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Moving Towards the Universally Designed Home: Part 1

The private dwelling is in many respects the last frontier for the general regulation of universal design in buildings. There is an appropriate reluctance to impose more requirements on these private areas, especially when they are considered costly and of doubtful significance.

Still, we know that many building regulations that apply to private houses effectively protect the construction, residents, neighbors, and the environment. Accessibility and universal design have become part of the requirements for some dwellings both in the US and many other countries, while the justification for these requirements differs a bit. In the US, non-discrimination is the rationale behind certain types of accessible housing requirements (e.g., in multifamily projects) while welfare for the citizens has been the motivation in the Nordic countries.

Moving from a policy of social care to self-determination.

The non-discrimination legislation in the US is widely acclaimed, and the Americans with Disabilities Act of 1990 has been an inspiration and a model for similar legislation throughout the world, including the Nordic countries.

The 1988 Amendments to America’s Fair Housing Act of 1968 increased the accessibility of multifamily housing in the US, via seven accessibility requirements for entrances to some buildings with dwellings, the public use areas, doors, routes, environmental controls, bathrooms and kitchens.

Figure 1 Loeren is a fast-growing new residential area in Oslo. Universal design is mandatory for the design of the apartments. The development towards universally designed dwellings started in the 1960ies. Photo: Olav Rand Bringa

In the 1960’s and 70’s the housing policies in the Nordic counties changed, largely due to the work of organizations for people with disabilities who argued for inclusion and equal treatment. The move away from institutional care and the creation of housing for people with disabilities had started. In a white paper to The Storting (The Norwegian National Assembly) in 1977 the government explained the new policy:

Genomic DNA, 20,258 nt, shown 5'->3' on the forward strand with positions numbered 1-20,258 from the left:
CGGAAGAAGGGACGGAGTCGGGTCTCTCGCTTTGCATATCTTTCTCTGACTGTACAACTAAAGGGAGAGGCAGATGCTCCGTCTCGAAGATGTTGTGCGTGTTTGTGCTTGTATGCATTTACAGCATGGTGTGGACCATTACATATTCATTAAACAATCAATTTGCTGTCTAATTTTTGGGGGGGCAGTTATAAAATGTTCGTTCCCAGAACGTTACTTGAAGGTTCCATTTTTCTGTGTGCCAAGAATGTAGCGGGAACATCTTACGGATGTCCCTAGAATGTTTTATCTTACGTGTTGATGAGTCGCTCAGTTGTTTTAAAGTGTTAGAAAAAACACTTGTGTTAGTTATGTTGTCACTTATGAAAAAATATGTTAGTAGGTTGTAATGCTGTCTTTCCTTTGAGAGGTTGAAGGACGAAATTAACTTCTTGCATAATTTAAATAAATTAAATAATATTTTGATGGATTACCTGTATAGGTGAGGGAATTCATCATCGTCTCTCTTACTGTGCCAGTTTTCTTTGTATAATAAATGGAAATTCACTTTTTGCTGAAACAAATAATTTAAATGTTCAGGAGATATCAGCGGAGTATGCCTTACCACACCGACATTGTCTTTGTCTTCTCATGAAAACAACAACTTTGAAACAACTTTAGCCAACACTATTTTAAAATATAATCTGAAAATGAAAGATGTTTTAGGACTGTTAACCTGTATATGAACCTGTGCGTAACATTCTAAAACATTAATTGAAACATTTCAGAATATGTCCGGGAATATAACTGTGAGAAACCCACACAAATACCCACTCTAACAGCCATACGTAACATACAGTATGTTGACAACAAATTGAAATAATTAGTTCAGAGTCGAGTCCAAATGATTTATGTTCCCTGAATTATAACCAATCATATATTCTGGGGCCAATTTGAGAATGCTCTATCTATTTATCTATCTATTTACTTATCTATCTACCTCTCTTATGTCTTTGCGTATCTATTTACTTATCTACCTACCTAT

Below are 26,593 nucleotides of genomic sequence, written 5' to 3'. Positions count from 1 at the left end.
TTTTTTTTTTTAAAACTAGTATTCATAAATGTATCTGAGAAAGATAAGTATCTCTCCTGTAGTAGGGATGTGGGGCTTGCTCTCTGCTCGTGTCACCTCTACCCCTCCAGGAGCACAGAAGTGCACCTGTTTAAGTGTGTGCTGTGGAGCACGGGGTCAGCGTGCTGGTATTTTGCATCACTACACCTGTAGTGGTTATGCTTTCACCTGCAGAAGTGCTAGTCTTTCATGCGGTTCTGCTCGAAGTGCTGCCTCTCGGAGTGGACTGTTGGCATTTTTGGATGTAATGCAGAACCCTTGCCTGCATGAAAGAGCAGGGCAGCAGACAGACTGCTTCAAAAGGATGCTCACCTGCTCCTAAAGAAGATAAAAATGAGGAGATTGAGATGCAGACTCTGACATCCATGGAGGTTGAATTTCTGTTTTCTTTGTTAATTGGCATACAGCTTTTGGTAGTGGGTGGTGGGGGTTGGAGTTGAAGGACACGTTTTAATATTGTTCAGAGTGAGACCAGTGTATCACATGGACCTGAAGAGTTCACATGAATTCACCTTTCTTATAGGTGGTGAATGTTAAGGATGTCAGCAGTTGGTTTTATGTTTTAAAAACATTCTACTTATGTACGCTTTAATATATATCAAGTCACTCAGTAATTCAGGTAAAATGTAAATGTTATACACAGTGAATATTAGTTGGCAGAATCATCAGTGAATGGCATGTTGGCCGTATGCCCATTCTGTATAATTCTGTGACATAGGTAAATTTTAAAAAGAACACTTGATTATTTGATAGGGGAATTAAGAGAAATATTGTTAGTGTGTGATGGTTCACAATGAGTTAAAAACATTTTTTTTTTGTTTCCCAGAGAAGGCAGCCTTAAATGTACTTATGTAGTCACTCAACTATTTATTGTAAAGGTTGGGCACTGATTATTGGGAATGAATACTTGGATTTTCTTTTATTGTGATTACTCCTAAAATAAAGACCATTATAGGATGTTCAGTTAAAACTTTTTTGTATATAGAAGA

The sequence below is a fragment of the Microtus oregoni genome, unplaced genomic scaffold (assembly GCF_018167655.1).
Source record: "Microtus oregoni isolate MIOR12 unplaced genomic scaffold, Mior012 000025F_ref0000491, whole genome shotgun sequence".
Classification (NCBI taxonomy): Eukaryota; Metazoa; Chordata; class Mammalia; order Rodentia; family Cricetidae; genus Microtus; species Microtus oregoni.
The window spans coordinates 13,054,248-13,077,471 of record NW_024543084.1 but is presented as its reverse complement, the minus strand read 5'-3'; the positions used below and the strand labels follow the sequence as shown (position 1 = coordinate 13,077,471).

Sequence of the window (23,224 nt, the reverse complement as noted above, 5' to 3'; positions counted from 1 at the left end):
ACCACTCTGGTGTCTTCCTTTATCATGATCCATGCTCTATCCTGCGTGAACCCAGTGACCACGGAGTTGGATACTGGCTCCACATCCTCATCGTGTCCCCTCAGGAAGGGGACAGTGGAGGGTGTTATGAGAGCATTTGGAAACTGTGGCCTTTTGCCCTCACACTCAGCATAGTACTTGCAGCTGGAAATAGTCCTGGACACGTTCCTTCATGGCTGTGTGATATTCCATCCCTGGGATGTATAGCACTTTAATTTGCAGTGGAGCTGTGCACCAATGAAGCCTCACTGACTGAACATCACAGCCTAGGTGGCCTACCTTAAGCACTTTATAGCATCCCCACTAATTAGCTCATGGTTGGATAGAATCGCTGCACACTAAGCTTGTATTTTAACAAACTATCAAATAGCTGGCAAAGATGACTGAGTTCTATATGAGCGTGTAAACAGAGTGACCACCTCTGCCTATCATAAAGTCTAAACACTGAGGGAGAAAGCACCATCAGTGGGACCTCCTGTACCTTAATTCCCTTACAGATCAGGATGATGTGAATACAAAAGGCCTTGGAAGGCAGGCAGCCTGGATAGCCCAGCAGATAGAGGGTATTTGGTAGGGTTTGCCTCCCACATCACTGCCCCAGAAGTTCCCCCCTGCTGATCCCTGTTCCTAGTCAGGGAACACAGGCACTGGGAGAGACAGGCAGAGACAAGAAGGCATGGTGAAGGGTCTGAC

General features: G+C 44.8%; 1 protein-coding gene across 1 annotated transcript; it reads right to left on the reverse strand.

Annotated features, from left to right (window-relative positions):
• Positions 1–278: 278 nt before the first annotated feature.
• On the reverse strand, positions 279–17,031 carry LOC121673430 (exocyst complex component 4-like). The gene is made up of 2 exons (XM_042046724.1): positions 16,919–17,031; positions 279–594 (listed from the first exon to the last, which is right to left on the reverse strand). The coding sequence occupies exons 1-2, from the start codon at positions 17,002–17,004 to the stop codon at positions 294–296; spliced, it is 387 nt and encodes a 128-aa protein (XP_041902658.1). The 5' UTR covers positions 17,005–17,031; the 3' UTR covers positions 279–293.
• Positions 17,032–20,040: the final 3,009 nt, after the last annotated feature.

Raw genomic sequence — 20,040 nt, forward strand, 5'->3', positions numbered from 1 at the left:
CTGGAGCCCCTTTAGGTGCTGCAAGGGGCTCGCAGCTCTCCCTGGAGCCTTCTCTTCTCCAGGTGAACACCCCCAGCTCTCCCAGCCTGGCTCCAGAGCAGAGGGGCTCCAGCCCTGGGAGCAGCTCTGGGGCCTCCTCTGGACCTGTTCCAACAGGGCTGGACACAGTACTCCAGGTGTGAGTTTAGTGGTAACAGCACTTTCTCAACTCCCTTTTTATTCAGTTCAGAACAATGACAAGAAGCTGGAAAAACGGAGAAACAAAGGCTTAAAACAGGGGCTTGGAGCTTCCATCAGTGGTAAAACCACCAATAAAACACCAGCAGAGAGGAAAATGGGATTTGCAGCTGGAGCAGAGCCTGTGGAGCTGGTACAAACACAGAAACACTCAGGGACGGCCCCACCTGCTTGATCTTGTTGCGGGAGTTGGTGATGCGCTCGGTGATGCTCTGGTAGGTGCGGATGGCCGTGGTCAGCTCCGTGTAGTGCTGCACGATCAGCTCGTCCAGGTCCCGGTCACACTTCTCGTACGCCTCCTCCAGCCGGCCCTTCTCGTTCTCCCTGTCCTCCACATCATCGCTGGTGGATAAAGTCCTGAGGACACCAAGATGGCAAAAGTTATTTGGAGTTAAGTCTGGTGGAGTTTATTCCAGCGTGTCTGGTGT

In all dwellings there will, in shorter or longer periods, live persons with a disability. All dwellings should ideally be usable for all regardless of age or degree of mobility.  Preferably the dwelling should be designed in a way that people could live in their dwellings even if the life circumstances and use requirements change.

Integrating people with disabilities in ordinary environments became a main objective of the housing policy for people with disabilities, and accessibility to ordinary residential buildings was the instrument.

In 1976 a set of accessibility requirements was included in the Norwegian building regulations.  The requirements resembled, with some distinctions, the amendments to the Fair Housing Act of 1988 and initiated the development of successive improvement of accessibility to dwellings.

While an improved design of the residential bathroom is essential for people with reduced mobility to live in a dwelling, the 1976 regulations did not, in fact, have those requirements. A soft requirement came in 1985 when a toilet that was accessible and usable for people with reduced mobility was allowed. Research showed that this was ignored by builders and local authorities as was a little bit stronger wording in the 1997 revision of the building code.

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